I would like to start off with how we approach "injury". Many, if not all, of us have experienced injury in some form or another. In my experience, each injury has taught me something different. What is it? How can injury be defined? It would be a challenge to take on all injuries in one blog entry so I am going to stick with the injuries related to endurance activities. We have all watched the hits in football, ankle rolls in basketball, ski crashes and are aware of the major traumatic acute injuries. As a Wisconsinite, it would only be appropriate to use football as an example. Charles Woodson broke his clavicle in the 2nd quarter of the Super Bowl. A traumatic injury like this tends to be specific and easy to diagnose, usually by some type of imaging. However, most of us who have run, swam, biked, rowed, etc regularly enough have had the opportunity to experience more nonspecific injury related to repetitive use or cumulative trauma. Many of these "injuries" seem to start without a known specific trigger. Yet, they can be very frustrating and can linger. Included are terms like runners knee, runners butt, "shin splints", etc.
While we often give a name or diagnosis to many of these injuries, the real challenge is finding the trigger or the cause. Most of us have been told that a few weeks, months off will "heal" the injury but return after that time only to find the irritation is still there. So, what does that mean? While I don't believe we have fully developed the ideal "diagnostic system" for injuries related to repetitive use, I think we are on our way. I tend to look for firing patterns, weak areas, asymmetry (comparing left and right sides). Gray Cook, a physical therapist, developed a tool called the Functional Movement Screen. The basis of the screen is to use a set of 7 exercises to screen for weakness in a movement pattern or asymmetry from left to right sides. He has identified the most functional pattern and, in turn, can screen for "dysfunctional" movement that might cause injury. In running, this would be very useful as we use the same muscle groups combined with impact and repetition. People I have treated know that I tend to harp on glut firing, shortening the stride to allow for the push from the gluts as opposed to pulling from the hamstrings. The body needs to fire the muscles properly while having stability to control movement (both of which i will write more about at a later time). Identifying what is firing correctly, what areas need to be stabilized (not stretched), and what needs more flexibility are all key in assessing repetitive use injury.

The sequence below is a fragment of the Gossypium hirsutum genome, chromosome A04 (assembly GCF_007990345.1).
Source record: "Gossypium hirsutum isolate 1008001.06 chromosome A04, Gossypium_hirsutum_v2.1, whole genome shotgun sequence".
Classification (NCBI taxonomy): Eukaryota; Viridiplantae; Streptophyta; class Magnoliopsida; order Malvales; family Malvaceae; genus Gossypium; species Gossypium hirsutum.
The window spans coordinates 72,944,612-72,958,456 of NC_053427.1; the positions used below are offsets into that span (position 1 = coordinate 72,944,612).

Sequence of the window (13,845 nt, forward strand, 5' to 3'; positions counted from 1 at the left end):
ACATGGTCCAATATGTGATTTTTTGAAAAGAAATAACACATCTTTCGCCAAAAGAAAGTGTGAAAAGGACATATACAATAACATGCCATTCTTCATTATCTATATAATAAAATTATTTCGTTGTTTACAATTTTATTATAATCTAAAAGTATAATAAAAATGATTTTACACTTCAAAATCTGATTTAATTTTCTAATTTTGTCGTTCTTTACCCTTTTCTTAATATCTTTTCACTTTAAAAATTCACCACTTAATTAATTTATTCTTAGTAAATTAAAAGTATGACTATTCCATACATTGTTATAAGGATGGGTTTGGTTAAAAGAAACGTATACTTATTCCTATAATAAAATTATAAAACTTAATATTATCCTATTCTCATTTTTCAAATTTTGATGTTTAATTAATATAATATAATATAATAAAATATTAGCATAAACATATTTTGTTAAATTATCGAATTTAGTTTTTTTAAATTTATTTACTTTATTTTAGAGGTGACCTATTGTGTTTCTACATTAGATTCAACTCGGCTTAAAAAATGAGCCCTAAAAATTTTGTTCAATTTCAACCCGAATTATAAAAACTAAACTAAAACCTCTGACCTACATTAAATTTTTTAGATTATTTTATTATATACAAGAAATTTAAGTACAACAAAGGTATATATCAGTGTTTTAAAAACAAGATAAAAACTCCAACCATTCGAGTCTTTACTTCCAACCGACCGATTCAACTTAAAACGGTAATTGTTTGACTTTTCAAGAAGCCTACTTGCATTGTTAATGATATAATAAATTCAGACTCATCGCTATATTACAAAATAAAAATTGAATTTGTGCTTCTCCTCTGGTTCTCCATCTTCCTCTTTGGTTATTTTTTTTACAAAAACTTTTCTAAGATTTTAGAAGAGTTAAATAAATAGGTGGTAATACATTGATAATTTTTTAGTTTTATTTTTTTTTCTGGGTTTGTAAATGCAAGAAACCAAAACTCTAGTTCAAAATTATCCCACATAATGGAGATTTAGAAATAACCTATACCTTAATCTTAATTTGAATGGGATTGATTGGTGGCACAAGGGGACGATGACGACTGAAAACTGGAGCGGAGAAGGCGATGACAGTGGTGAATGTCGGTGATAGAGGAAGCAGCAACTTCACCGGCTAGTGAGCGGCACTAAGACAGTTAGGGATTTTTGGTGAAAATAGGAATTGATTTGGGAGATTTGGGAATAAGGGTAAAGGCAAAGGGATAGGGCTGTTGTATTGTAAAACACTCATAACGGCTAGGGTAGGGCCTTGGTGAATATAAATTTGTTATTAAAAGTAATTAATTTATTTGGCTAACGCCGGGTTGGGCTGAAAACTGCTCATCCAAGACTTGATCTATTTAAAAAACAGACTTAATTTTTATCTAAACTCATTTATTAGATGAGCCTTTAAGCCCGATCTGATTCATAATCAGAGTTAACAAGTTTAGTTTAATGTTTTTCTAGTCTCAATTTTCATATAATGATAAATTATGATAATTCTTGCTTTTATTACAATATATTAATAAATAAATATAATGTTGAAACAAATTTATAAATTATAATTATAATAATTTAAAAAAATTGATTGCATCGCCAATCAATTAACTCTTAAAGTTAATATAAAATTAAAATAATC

This time of year always seems to trigger achilles injuries, iliotibial band problems, pain at the hamstrings origin, among others. Often, the injury is not a major tear or anything that needs major intervention but may need a "tune up". An area that may have been previously weak could be exaggerated by increased running on the ice/snow. Excessive motion due to instability or dysfunctional movement patterns can also be exaggerated by running on the slick surfaces. Staying on top of the "tight" areas with restricted range of motion can while strengthening/stabilizing the areas that are too flexible/loose are two key components to preventing major flare up or irritation or injury.
On another note, I am looking forward to Spring! Although it is pretty easy to run higher base mileage outdoors, I can't wait to do less laundry! Wearing three pairs of pants and six layers on top makes for too much laundry! I am looking forward to writing more about training, injury prevention/treatment, and hope you find it interesting/useful.